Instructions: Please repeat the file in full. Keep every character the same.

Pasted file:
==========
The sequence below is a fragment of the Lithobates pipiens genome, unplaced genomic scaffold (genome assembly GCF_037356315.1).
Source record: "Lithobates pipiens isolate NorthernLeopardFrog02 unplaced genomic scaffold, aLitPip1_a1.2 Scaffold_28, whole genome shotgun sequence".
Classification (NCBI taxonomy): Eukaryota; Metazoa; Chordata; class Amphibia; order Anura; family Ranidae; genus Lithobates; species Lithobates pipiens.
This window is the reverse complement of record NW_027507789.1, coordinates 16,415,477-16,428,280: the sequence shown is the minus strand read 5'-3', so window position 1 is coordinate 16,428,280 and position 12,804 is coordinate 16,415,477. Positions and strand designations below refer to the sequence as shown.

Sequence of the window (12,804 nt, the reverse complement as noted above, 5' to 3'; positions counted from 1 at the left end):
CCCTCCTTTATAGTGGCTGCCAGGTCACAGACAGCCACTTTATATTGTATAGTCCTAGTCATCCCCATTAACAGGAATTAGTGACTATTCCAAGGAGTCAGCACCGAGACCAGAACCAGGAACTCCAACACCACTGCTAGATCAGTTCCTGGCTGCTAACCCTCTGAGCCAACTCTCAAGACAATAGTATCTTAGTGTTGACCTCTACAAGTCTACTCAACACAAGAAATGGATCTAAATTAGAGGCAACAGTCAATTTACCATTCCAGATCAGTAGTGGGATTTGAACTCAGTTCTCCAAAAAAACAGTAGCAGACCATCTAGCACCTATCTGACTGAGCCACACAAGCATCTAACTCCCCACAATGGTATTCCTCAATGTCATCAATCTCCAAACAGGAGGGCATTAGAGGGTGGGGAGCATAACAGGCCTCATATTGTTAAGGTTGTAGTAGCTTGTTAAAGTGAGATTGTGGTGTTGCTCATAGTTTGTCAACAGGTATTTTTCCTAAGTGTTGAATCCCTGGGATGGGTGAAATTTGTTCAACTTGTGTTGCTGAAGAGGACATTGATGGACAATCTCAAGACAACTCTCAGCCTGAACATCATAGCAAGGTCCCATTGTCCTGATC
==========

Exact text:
The sequence below is a fragment of the Lithobates pipiens genome, unplaced genomic scaffold (genome assembly GCF_037356315.1).
Source record: "Lithobates pipiens isolate NorthernLeopardFrog02 unplaced genomic scaffold, aLitPip1_a1.2 Scaffold_28, whole genome shotgun sequence".
Classification (NCBI taxonomy): Eukaryota; Metazoa; Chordata; class Amphibia; order Anura; family Ranidae; genus Lithobates; species Lithobates pipiens.
This window is the reverse complement of record NW_027507789.1, coordinates 16,415,477-16,428,280: the sequence shown is the minus strand read 5'-3', so window position 1 is coordinate 16,428,280 and position 12,804 is coordinate 16,415,477. Positions and strand designations below refer to the sequence as shown.

Sequence of the window (12,804 nt, the reverse complement as noted above, 5' to 3'; positions counted from 1 at the left end):
CCCTCCTTTATAGTGGCTGCCAGGTCACAGACAGCCACTTTATATTGTATAGTCCTAGTCATCCCCATTAACAGGAATTAGTGACTATTCCAAGGAGTCAGCACCGAGACCAGAACCAGGAACTCCAACACCACTGCTAGATCAGTTCCTGGCTGCTAACCCTCTGAGCCAACTCTCAAGACAATAGTATCTTAGTGTTGACCTCTACAAGTCTACTCAACACAAGAAATGGATCTAAATTAGAGGCAACAGTCAATTTACCATTCCAGATCAGTAGTGGGATTTGAACTCAGTTCTCCAAAAAAACAGTAGCAGACCATCTAGCACCTATCTGACTGAGCCACACAAGCATCTAACTCCCCACAATGGTATTCCTCAATGTCATCAATCTCCAAACAGGAGGGCATTAGAGGGTGGGGAGCATAACAGGCCTCATATTGTTAAGGTTGTAGTAGCTTGTTAAAGTGAGATTGTGGTGTTGCTCATAGTTTGTCAACAGGTATTTTTCCTAAGTGTTGAATCCCTGGGATGGGTGAAATTTGTTCAACTTGTGTTGCTGAAGAGGACATTGATGGACAATCTCAAGACAACTCTCAGCCTGAACATCATAGCAAGGTCCCATTGTCCTGATC